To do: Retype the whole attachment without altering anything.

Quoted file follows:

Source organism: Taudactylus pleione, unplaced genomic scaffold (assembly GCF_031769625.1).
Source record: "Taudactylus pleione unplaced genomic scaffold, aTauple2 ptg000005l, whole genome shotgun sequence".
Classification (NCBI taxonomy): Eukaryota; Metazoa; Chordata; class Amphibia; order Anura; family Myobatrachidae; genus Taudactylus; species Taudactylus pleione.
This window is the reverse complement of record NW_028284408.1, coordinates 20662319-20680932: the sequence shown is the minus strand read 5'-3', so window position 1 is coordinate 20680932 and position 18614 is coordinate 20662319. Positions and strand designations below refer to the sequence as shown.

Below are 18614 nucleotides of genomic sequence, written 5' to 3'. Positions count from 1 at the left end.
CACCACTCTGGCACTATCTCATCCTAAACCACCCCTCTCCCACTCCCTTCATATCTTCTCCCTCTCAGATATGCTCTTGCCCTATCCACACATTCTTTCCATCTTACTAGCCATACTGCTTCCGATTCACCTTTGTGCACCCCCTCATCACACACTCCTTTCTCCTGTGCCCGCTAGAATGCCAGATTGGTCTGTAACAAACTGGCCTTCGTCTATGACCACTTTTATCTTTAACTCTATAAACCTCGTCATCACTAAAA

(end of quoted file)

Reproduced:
Source organism: Taudactylus pleione, unplaced genomic scaffold (assembly GCF_031769625.1).
Source record: "Taudactylus pleione unplaced genomic scaffold, aTauple2 ptg000005l, whole genome shotgun sequence".
Classification (NCBI taxonomy): Eukaryota; Metazoa; Chordata; class Amphibia; order Anura; family Myobatrachidae; genus Taudactylus; species Taudactylus pleione.
This window is the reverse complement of record NW_028284408.1, coordinates 20662319-20680932: the sequence shown is the minus strand read 5'-3', so window position 1 is coordinate 20680932 and position 18614 is coordinate 20662319. Positions and strand designations below refer to the sequence as shown.

Below are 18614 nucleotides of genomic sequence, written 5' to 3'. Positions count from 1 at the left end.
CACCACTCTGGCACTATCTCATCCTAAACCACCCCTCTCCCACTCCCTTCATATCTTCTCCCTCTCAGATATGCTCTTGCCCTATCCACACATTCTTTCCATCTTACTAGCCATACTGCTTCCGATTCACCTTTGTGCACCCCCTCATCACACACTCCTTTCTCCTGTGCCCGCTAGAATGCCAGATTGGTCTGTAACAAACTGGCCTTCGTCTATGACCACTTTTATCTTTAACTCTATAAACCTCGTCATCACTAAAA